Will "the Mighty" Strohl

Is Your Child Blog Missing from the WLW Import?

In a previous blog entry tonight, I briefly outlined that I was not able to import one of my child blogs when attempting to use the Windows Live Writer (WLW) method of blogging to a DotNetNuke blog.  It was quite perplexing.  I even posted a forum post about it, as I could not find any information about anyone else having the same issue.

To quickly recap, I followed the instructions provided in a blog post by Antonio Chagoury.  In Step 4, WLW shows you a list of available blogs to choose from.  I would imagine that most folks would only have a single blog entry available in the list.  However, if you're like me, that may not be true.

In my instance, I have a parent blog of which I do not post to.  Then, I have two child blogs, Personal Edition, and Professional Edition.  (I named my child blogs before the DNN PE announcement.)  The Professional Edition is where I post all of my DotNetNuke related entries.  Everything else goes into the Personal Edition.  I go into more detail about this configuration in an earlier blog post.  Basically, it allows me to split up the RSS feeds pretty painlessly.

Back to step 4... Professional Edition was missing from my list of available blogs to connect WLW to. There didn't appear to be any real reason for this.  My first instinct was that this was a new bug that I had found.  This turned out to be mostly true.

Background Information

The DotNetNuke Blog Module allows any blog owner to create child blogs for a variety of reasons.  When the blog owner creates such a blog, the blog module inserts their UserId into the new blog record.  Sounds simple enough, but if you're not careful, this work flow can be easily disrupted.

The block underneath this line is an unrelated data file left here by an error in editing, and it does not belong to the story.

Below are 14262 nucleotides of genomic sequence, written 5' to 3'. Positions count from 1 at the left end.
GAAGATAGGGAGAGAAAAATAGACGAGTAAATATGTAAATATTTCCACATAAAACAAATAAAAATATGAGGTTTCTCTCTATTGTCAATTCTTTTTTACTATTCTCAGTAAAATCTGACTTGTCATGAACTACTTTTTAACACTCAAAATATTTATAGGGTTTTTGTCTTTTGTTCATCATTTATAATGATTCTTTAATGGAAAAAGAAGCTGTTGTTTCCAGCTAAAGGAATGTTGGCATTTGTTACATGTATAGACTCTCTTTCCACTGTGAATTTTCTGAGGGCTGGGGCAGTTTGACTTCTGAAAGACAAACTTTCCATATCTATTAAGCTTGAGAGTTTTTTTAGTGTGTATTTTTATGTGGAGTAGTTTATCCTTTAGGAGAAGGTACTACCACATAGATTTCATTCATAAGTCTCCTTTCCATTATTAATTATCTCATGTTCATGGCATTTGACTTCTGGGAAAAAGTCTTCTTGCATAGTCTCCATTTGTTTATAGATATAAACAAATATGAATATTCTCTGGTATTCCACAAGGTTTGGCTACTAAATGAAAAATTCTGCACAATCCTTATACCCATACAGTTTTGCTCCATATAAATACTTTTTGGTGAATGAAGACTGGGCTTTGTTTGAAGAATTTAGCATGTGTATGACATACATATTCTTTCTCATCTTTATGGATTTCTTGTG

The Super User or Host account was designed to be able to do anything on an entire instance of DotNetNuke.  In the case of the blog module, this account takes more of a moderation role.  For example, being able to manage rogue bloggers, or inappropriate posts.

In the case of existing blogs, the Host account can create child blogs for the actual blog owner.  This behavior is important to note, as this is the cause of the problem I am writing about.

Why is the Child Blog Missing from WLW?

When the actual owner of a blog creates their own child blog, everything works as expected.  But when a Host creates a child blog on someone else's existing blog, the UserId that is inserted into the blog record is that of the Host account.  If you are not using a tool like WLW, the different UserId might never present a problem.  However, when you use WLW, the first step asks for authentication information.  This information includes the blog URL, username, and password.  When WLW pulls a list of available blogs from your blog website, it only pulls the blogs that match the UserId matching the given username.  BINGO!

How Do We Fix This?

Fortunately, the fix for this problem is quick and easy.  That is, as long as you have either direct access to the database, or a Host account.  I will assume here that you're using a Host account.  The first thing we need to do is figure out what the BlogID is for the child blog that is missing.  We can do that using a bit of T-SQL.

Using the host account, you would run the following query using the SQL page, found in the Host menu.  Make sure you check the "Run As Script" checkbox.

SELECT * FROM {DatabaseOwner}{ObjectQualifier}blog_blogs

Using the previous query, be sure to take note of two things.  First, note the UserID that is assigned to the other blogs that are not missing.  Second, take note of the BlogID for the missing blog.  I will refer to both of those values as X and Y, respectively.

Run the following query, replacing X and Y with the values you found in the previous query.

UPDATE {DatabaseOwner}{ObjectQualifier}blog_blogs SET UserID = X WHERE BlogID = Y

That's all there is too it!  You can now import the missing child blog into WLW.

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